To be sure, this is armchair analysis, but it reflects an operational logic that the Ukrainians have demonstrated and the Russians have not. Even if the Ukrainians have yet to show themselves capable of large-scale, longer-distance ground maneuver, they have clearly shown a powerful ability to rapidly mass accurate artillery fires on targets exposed by reconnaissance aircraft. And, now with the delivery and crew training of 90 longer-range U.S. howitzers with stocks of guided rounds, their capabilities are growing.
The tale of these two offensives—Russia’s thrust from Izyum and Ukraine’s east from Kharkiv—also confirmed that the Donbas campaigns are more about the armies than territory per se. As Vladimir Putin tacitly admitted in his perfunctory Victory Day speech, he is unable to bring further conventional forces to the fight, nor can he really shift around troops in an important way.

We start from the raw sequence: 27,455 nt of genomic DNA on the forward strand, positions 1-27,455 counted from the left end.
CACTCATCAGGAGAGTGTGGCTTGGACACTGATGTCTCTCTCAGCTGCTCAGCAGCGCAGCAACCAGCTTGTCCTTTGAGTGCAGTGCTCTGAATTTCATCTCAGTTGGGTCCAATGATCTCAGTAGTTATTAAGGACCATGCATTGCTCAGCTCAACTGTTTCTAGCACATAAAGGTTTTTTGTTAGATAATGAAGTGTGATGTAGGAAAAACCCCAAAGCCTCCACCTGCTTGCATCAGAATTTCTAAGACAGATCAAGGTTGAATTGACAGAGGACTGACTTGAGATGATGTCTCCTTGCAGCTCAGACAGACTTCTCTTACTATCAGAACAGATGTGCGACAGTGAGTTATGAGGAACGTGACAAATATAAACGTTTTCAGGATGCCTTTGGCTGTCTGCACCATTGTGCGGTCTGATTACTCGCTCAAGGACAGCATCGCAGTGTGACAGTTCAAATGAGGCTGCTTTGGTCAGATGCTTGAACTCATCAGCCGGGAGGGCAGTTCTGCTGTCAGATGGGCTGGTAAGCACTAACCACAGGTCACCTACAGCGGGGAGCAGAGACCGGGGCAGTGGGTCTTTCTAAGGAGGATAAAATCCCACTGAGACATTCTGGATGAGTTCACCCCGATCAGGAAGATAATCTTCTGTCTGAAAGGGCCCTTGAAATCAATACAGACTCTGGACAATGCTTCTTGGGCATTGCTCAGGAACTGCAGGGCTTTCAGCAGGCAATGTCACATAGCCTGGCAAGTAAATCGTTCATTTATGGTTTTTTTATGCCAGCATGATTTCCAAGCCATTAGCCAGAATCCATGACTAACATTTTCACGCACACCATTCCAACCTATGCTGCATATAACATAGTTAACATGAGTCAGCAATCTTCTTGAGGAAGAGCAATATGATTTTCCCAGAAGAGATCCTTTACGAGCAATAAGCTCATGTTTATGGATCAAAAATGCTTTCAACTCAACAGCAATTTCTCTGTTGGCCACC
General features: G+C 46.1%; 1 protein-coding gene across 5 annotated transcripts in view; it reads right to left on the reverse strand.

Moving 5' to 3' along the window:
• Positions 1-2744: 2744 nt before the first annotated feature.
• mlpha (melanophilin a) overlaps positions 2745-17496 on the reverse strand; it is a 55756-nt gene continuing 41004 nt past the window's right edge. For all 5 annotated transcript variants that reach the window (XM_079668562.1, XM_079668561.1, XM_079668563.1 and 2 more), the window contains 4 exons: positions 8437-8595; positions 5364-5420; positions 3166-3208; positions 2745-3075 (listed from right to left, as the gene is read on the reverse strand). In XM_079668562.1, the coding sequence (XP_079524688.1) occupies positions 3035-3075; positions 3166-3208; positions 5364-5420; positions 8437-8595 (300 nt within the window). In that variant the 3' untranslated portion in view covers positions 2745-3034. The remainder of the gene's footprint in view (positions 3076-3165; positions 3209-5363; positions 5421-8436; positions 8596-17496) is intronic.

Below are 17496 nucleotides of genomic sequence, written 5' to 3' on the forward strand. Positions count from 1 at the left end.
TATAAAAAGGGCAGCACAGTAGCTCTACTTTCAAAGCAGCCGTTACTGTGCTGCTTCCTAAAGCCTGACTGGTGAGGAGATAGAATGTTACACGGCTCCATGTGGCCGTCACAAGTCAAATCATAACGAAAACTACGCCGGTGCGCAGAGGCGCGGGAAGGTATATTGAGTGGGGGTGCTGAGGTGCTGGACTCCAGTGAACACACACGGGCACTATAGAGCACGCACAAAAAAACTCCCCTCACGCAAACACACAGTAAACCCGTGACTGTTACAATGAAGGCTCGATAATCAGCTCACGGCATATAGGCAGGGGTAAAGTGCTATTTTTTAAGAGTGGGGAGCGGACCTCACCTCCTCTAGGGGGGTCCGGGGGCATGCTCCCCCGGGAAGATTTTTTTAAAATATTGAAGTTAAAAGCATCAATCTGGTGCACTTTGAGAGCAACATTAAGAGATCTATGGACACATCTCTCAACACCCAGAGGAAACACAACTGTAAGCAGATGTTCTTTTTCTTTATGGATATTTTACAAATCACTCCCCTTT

So what’s lurking around the corner of a Ukrainian triumph in the northern Donbas?
The view from Kyiv would surely be that this is a battle won but not the war, a giant first step toward securing independence and territorial integrity but still far short of “Ukraine whole and free.” But to claim that larger prize, the Ukrainians will need continued national willpower, more time, and further U.S. and European support.
At this point, Ukrainian will cannot be doubted; this is both an ancient nation reasserting itself and a new one being born. Ukrainians will define what victory is for them—and battlefield success can only expand that definition—and demand the time to win it. The question will be whether those who have supported the Ukrainians in their struggle will stay the same course.